Lowe's Smart Home
Live Client Project
Background: Representatives from Lowe's corporate headquarters asked us to examine the smart home retail market and determine how Lowe's could become the market leader in that space. However, they recognized that it might be difficult to convince people to choose Lowe’s for their smart home tech in a market that is already highly saturated with purchase options.
The Ask: Make Lowe's the leader in smart home technology retail sales.
Main Output: Strategy + Campaign
Research: The market for smart home technology is saturated. Major players range from Amazon to Wal-Mart to Best Buy and beyond. Everyone wants a piece of the smart home business, because it's viewed as the way of the future. In twenty years, perhaps even ten, the products labeled as smart home technology today will likely be considered standard in every house, much like the now standard back up camera and satellite radio were to cars a decade ago. Smart home tech includes everything from a smart light bulb, to a smart TV, to an Echo/GoogleHome, to a smart lock, to a $6,000 refrigerator that lets you play games on the LED touchscreen. Much of the smart tech market today is seen as frivolous, an additional layer of "cool" to one's home. However, for aging seniors who are determined to live independently, or "age in place," and their children who worry about their safety living alone, a lot of technology available today has underlying benefits. For instance, while an oven that turns itself off automatically might seem like a nice perk for those of us who can occasionally be forgetful, it could be a lifesaver for a person living with dementia. Or, a motion detector which could be used for home security, could also be adapted to recognize a lack of movement for an elderly person living alone. Even smart assistant technology could be used as an emergency beacon if an aging person falls or needs medical attention.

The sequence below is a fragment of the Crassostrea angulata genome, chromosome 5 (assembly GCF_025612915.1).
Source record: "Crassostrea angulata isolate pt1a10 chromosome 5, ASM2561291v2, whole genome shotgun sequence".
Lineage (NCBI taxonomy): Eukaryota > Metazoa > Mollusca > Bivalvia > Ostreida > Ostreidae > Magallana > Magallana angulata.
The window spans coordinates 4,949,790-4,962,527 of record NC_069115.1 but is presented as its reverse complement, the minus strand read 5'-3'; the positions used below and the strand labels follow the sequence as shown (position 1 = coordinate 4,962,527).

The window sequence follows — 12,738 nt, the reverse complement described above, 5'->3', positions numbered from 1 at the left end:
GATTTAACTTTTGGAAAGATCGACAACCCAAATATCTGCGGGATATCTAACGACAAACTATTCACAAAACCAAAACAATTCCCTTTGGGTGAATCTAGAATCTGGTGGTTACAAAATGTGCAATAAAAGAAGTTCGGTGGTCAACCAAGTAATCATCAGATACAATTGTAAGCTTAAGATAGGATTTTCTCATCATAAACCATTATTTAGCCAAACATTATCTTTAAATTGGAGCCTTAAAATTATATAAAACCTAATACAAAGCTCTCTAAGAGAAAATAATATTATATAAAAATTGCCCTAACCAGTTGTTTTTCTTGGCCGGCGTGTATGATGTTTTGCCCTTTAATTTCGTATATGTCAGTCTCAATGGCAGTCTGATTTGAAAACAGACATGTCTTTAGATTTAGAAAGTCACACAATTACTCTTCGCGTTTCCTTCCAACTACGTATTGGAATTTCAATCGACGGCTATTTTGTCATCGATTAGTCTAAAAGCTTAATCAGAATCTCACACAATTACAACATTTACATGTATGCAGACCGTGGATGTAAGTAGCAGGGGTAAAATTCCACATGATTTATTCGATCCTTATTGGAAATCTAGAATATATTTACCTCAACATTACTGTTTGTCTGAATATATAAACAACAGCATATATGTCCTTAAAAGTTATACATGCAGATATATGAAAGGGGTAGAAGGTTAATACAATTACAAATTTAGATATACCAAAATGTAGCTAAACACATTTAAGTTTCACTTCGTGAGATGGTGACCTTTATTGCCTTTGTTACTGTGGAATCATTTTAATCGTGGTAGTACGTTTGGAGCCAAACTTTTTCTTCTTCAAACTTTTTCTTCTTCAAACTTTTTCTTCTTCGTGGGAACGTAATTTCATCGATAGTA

Insight: Smart home technology can assist aging loved ones to live independent lives in a safer and more empowered manner, leading to more visits and less check ups.
Opportunity: There is a huge, untapped market that might traditionally be considered “late adopters,” but who could benefit uniquely and exponentially from smart home technology. They might not be current purchasers, meaning that the first retail outlet to truly reach out to them could easily funnel them into the purchasing stream. However, because this target tends to be afraid of technology, or at least less willing to try it, the approach to targeting and communicating them needs to be very different. It needs to be softer and more understandable, which means alleviating the fear evoked by the word "smart."
Target: Care Pairs. Baby boomers and their aging senior parents, ~123 million Americans.
Strategy: Empowering aging persons to live independently by making their homes “smarter.”
Tagline: Homes for the People Who Live in Them